Comment and analysis of recent UK politics events
A police helicopter crashed through the roof of a crowded pub in central Glasgow last night. Current reports are of eight people dead and fourteen people seriously injured. Bystanders helped evacuate the injured until emergency services arrived.
The Tories are annoyed that charities are opposing their intended replacement of the Human Rights Act. The HRA is about decisions of the Strasbourg European Court of Human Rights although the UK government can and does make primary legislation that has precedence over it.
… The campaign’s partners include Age UK, Disability Rights UK and Mind. The campaign is led by the Equality and Diversity Forum, a registered charity which is backed by the state-run Equality and Human Rights Commission.
The timing of the campaign is significant as the Conservatives are expected to be preparing to fight the next election on a policy of replacing the Human Rights Act with a new Bill of Rights.
Charlie Elphicke, a Conservative MP, said: “This campaign is desperately out of touch. It is also an abuse of charitable status. Labour’s Human Rights Act has been a disaster. Human rights urgently require reform and modernisation. We need a British Bill of Rights. …
Bryan Dyne and Christine Schofelt claim that Doctor Who is getting more militaristic recently.
Doctor Who at the half-century mark: A brief assessment
UNIT, a military organization that combats extraterrestrial threats to the Earth, has been a part of the program from the beginning. In the original, while The Doctor sometimes worked with UNIT as a consultant, it was always on his own terms and with a skeptical eye toward weaponry. Over the course of the new series, UNIT has become something more threatening and nefarious, and The Doctor has become more willing to work with this body.
In Torchwood, the Doctor Who spinoff that first aired in 2006, that militarism has been extended into domestic spying. The ability to tap into any closed circuit television camera, hack computer systems and obtain personal data is presented as something the “good guys” routinely resort to. There is also an instance in Torchwood (“Countrycide,” 2006) in which torture is portrayed as a legitimate way of getting information.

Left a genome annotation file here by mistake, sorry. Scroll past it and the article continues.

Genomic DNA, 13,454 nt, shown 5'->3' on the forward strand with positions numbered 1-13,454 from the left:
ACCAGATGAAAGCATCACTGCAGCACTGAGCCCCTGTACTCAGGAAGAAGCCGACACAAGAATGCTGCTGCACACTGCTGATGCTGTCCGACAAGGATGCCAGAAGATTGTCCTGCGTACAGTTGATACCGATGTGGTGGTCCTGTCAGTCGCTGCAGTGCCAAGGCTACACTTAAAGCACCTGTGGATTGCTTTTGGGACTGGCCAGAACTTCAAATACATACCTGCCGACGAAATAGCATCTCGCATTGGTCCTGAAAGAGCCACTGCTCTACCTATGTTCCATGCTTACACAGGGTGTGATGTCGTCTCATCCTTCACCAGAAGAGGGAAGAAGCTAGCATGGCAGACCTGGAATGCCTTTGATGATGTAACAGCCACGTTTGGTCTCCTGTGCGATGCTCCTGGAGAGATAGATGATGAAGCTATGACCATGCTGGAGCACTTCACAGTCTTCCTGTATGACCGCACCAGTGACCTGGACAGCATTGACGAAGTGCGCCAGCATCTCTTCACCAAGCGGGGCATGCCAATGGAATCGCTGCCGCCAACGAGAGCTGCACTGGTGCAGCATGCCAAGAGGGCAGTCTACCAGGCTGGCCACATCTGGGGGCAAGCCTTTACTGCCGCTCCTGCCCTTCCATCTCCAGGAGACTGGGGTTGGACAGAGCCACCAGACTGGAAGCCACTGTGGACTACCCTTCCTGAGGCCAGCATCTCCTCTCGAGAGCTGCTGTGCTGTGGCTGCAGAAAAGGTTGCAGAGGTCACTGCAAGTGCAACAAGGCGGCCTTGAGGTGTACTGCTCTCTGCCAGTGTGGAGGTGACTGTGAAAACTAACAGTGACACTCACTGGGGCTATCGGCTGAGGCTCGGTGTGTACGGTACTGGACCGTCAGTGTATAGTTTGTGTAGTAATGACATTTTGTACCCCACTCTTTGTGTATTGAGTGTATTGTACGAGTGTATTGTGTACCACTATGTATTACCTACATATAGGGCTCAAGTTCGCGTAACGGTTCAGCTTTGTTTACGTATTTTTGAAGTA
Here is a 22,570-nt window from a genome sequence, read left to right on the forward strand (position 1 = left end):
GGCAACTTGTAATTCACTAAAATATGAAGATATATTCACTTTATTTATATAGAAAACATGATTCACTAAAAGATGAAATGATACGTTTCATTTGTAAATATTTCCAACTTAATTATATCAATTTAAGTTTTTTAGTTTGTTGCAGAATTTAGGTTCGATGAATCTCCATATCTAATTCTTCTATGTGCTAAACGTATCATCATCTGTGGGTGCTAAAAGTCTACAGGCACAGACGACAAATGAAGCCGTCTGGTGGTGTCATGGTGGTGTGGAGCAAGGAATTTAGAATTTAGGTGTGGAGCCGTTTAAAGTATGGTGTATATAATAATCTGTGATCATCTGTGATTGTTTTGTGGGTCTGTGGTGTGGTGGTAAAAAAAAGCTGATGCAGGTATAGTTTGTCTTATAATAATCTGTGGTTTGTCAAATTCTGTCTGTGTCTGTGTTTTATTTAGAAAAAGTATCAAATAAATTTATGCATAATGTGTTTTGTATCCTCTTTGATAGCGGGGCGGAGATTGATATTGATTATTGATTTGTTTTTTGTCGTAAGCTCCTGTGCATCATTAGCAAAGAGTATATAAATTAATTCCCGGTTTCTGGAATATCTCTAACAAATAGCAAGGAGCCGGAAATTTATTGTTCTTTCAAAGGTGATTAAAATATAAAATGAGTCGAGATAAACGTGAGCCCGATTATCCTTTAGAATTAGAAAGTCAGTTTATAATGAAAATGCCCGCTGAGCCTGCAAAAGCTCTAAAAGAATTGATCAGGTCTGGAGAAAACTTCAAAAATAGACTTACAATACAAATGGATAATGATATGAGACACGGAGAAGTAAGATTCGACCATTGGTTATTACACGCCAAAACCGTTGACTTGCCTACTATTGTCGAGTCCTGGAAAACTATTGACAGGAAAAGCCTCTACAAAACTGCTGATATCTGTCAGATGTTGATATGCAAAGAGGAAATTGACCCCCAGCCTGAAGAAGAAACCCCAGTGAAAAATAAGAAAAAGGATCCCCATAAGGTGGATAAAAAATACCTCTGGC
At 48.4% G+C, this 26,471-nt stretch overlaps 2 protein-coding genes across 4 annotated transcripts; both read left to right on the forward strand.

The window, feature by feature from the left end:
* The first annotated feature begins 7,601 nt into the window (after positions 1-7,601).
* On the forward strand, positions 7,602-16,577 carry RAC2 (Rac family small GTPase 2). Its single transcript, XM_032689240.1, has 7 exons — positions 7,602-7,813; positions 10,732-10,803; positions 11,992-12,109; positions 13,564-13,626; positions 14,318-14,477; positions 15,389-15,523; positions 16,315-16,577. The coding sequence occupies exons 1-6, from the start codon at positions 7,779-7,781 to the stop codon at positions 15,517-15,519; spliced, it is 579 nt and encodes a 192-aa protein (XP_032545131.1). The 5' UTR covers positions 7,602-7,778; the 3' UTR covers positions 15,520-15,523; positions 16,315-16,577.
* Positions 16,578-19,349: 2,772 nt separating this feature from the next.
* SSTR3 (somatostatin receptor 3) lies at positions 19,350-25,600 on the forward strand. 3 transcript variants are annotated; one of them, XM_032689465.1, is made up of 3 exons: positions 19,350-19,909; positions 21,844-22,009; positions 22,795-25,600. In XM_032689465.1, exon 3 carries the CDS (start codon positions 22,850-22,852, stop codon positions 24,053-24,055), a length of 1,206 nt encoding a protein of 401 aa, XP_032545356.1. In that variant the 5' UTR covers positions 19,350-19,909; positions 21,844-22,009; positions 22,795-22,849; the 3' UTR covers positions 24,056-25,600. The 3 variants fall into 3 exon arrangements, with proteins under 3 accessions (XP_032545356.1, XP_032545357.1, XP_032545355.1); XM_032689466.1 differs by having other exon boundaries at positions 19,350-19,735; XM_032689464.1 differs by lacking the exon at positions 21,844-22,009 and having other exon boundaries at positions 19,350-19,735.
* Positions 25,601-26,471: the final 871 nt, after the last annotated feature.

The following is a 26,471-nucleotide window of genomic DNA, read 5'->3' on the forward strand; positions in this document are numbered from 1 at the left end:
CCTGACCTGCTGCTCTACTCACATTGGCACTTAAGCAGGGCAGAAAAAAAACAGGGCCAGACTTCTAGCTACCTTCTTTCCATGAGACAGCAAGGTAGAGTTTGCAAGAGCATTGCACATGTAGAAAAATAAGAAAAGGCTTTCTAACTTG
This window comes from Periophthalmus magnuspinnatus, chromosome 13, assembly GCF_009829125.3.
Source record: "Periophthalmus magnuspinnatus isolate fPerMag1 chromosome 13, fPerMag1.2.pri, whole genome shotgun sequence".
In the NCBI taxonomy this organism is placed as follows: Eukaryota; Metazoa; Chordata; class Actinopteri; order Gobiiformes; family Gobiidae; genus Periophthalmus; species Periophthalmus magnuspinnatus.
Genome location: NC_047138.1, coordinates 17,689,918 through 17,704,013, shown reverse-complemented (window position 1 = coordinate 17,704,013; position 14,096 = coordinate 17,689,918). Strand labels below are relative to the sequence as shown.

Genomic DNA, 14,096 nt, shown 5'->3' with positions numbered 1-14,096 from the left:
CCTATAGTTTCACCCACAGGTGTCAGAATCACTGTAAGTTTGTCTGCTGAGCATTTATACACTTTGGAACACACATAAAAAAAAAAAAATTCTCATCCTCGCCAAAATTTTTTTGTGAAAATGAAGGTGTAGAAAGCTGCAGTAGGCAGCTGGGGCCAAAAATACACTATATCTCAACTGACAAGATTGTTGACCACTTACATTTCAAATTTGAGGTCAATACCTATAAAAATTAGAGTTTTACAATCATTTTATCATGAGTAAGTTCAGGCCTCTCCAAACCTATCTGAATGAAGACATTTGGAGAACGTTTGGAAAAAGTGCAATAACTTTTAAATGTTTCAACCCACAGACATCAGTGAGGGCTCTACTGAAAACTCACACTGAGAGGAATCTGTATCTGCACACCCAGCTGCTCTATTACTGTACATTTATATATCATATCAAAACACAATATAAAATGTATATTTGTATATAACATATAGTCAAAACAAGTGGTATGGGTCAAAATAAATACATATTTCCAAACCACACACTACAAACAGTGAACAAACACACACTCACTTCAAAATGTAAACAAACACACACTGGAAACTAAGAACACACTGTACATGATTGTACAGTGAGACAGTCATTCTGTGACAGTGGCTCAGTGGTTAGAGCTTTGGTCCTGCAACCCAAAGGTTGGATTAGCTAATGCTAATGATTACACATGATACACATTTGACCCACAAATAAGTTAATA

At a time when US and British authorities have turned to illegal drone assassinations, mass domestic spying and a policy of unending war, it is perhaps not surprising that Doctor Who reflects these trends. However, that is no excuse, especially for a series that has traditionally expressed a general disdain for the military.
In the 50th anniversary episode (“The Day of the Doctor”), The Doctor does not allow UNIT to detonate a nuclear device in the heart of London to stop an alien incursion. Instead, he forces the humans and aliens to reach a truce with no loss of life. One hopes this marks a conscious and lasting return to the theme of the triumph of intellect over brute force—a notion that has helped the program build a devoted following over the course of decades.
Through The Doctor, viewers glimpse people at their best and worst. The contradictory nature of modern society—with its beauties and horrors—is examined with a degree of empathy and subtlety. While its approach and execution are sometimes flawed, Doctor Who champions, from the perspective of an outsider, the greatness that humanity can and should aspire to.